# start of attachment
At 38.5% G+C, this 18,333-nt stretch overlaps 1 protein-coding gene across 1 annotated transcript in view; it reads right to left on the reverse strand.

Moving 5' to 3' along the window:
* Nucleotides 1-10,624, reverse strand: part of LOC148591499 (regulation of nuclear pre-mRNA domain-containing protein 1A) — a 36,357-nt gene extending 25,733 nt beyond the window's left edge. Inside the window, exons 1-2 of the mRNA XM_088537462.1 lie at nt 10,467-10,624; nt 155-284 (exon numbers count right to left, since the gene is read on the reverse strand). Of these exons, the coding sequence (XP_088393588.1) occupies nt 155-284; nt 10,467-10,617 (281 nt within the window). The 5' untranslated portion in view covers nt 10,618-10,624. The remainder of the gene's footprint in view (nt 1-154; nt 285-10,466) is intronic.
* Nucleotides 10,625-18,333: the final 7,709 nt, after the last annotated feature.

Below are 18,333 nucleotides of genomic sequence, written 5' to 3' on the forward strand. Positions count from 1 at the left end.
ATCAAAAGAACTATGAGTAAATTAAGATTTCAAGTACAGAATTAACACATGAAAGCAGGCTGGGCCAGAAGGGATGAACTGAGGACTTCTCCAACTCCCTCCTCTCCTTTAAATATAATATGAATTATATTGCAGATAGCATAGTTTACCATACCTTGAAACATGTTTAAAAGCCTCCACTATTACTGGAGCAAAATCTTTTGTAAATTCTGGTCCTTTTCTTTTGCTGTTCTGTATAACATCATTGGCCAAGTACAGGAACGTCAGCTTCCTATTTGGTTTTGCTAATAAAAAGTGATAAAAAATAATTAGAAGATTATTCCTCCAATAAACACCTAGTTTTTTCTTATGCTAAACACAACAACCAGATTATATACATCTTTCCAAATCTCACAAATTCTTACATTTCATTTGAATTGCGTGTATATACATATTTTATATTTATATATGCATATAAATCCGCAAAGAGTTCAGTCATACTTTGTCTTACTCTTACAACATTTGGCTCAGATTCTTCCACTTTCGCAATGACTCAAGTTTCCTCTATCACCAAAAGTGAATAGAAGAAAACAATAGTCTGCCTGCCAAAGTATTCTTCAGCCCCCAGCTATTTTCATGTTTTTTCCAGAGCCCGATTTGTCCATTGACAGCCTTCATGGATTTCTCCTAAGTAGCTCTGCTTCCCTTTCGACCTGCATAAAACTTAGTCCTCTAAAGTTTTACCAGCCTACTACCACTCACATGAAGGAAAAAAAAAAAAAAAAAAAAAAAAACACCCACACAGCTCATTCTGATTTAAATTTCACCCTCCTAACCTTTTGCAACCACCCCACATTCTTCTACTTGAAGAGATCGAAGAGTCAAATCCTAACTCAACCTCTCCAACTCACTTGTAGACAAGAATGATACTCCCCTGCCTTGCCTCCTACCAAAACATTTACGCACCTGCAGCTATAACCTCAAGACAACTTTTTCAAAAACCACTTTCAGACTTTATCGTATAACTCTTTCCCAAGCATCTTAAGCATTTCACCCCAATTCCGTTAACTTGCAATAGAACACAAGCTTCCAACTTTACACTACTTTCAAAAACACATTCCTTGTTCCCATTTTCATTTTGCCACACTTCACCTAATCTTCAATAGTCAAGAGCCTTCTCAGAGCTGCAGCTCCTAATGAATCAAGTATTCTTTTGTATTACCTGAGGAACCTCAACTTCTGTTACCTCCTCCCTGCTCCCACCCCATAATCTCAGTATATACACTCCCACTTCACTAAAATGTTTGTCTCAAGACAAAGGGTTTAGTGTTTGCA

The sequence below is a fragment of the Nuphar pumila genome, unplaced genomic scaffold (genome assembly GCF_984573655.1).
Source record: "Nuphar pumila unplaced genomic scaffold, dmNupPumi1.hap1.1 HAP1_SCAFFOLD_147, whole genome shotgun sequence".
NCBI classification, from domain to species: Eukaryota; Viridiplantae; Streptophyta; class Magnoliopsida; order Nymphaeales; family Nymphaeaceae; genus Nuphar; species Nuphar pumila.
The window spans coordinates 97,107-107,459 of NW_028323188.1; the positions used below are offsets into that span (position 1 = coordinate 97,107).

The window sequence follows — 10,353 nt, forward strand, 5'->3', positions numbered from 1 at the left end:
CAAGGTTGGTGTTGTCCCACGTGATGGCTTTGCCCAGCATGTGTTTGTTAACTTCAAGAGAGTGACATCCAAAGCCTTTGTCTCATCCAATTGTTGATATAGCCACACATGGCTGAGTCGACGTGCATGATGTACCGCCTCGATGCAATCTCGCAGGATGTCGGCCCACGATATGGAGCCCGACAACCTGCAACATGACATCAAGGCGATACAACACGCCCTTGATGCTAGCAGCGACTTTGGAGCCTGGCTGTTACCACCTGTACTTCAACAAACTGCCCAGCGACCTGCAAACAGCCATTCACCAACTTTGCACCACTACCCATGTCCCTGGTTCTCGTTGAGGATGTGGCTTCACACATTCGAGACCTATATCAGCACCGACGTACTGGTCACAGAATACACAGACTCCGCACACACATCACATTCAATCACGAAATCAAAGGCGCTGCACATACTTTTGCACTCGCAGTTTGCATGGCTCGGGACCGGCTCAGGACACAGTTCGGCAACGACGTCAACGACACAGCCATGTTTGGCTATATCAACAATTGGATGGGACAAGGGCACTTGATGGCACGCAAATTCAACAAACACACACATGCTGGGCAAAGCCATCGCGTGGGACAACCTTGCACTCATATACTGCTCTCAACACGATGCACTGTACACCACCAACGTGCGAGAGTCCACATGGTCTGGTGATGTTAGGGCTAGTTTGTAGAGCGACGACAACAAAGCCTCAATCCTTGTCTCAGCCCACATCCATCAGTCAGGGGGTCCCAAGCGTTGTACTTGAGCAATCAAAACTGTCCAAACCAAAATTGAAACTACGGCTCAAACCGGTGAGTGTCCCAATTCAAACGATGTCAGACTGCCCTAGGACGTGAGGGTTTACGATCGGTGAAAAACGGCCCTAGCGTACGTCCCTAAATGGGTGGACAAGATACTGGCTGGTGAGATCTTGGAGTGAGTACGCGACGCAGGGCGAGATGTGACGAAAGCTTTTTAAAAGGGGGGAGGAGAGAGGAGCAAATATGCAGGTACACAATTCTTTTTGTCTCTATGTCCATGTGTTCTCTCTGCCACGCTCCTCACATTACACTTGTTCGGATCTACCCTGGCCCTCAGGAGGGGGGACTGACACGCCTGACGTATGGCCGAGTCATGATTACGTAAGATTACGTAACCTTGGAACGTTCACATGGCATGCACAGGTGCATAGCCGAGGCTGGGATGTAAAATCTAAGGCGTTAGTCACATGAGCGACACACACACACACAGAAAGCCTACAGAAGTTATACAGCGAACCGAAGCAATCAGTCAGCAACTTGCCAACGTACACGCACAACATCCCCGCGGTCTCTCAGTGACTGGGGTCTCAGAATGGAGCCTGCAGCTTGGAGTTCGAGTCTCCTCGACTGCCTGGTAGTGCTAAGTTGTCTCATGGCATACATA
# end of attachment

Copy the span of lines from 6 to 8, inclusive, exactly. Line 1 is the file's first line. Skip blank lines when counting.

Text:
ATCAAAAGAACTATGAGTAAATTAAGATTTCAAGTACAGAATTAACACATGAAAGCAGGCTGGGCCAGAAGGGATGAACTGAGGACTTCTCCAACTCCCTCCTCTCCTTTAAATATAATATGAATTATATTGCAGATAGCATAGTTTACCATACCTTGAAACATGTTTAAAAGCCTCCACTATTACTGGAGCAAAATCTTTTGTAAATTCTGGTCCTTTTCTTTTGCTGTTCTGTATAACATCATTGGCCAAGTACAGGAACGTCAGCTTCCTATTTGGTTTTGCTAATAAAAAGTGATAAAAAATAATTAGAAGATTATTCCTCCAATAAACACCTAGTTTTTTCTTATGCTAAACACAACAACCAGATTATATACATCTTTCCAAATCTCACAAATTCTTACATTTCATTTGAATTGCGTGTATATACATATTTTATATTTATATATGCATATAAATCCGCAAAGAGTTCAGTCATACTTTGTCTTACTCTTACAACATTTGGCTCAGATTCTTCCACTTTCGCAATGACTCAAGTTTCCTCTATCACCAAAAGTGAATAGAAGAAAACAATAGTCTGCCTGCCAAAGTATTCTTCAGCCCCCAGCTATTTTCATGTTTTTTCCAGAGCCCGATTTGTCCATTGACAGCCTTCATGGATTTCTCCTAAGTAGCTCTGCTTCCCTTTCGACCTGCATAAAACTTAGTCCTCTAAAGTTTTACCAGCCTACTACCACTCACATGAAGGAAAAAAAAAAAAAAAAAAAAAAAAACACCCACACAGCTCATTCTGATTTAAATTTCACCCTCCTAACCTTTTGCAACCACCCCACATTCTTCTACTTGAAGAGATCGAAGAGTCAAATCCTAACTCAACCTCTCCAACTCACTTGTAGACAAGAATGATACTCCCCTGCCTTGCCTCCTACCAAAACATTTACGCACCTGCAGCTATAACCTCAAGACAACTTTTTCAAAAACCACTTTCAGACTTTATCGTATAACTCTTTCCCAAGCATCTTAAGCATTTCACCCCAATTCCGTTAACTTGCAATAGAACACAAGCTTCCAACTTTACACTACTTTCAAAAACACATTCCTTGTTCCCATTTTCATTTTGCCACACTTCACCTAATCTTCAATAGTCAAGAGCCTTCTCAGAGCTGCAGCTCCTAATGAATCAAGTATTCTTTTGTATTACCTGAGGAACCTCAACTTCTGTTACCTCCTCCCTGCTCCCACCCCATAATCTCAGTATATACACTCCCACTTCACTAAAATGTTTGTCTCAAGACAAAGGGTTTAGTGTTTGCA

The sequence below is a fragment of the Nuphar pumila genome, unplaced genomic scaffold (genome assembly GCF_984573655.1).
Source record: "Nuphar pumila unplaced genomic scaffold, dmNupPumi1.hap1.1 HAP1_SCAFFOLD_147, whole genome shotgun sequence".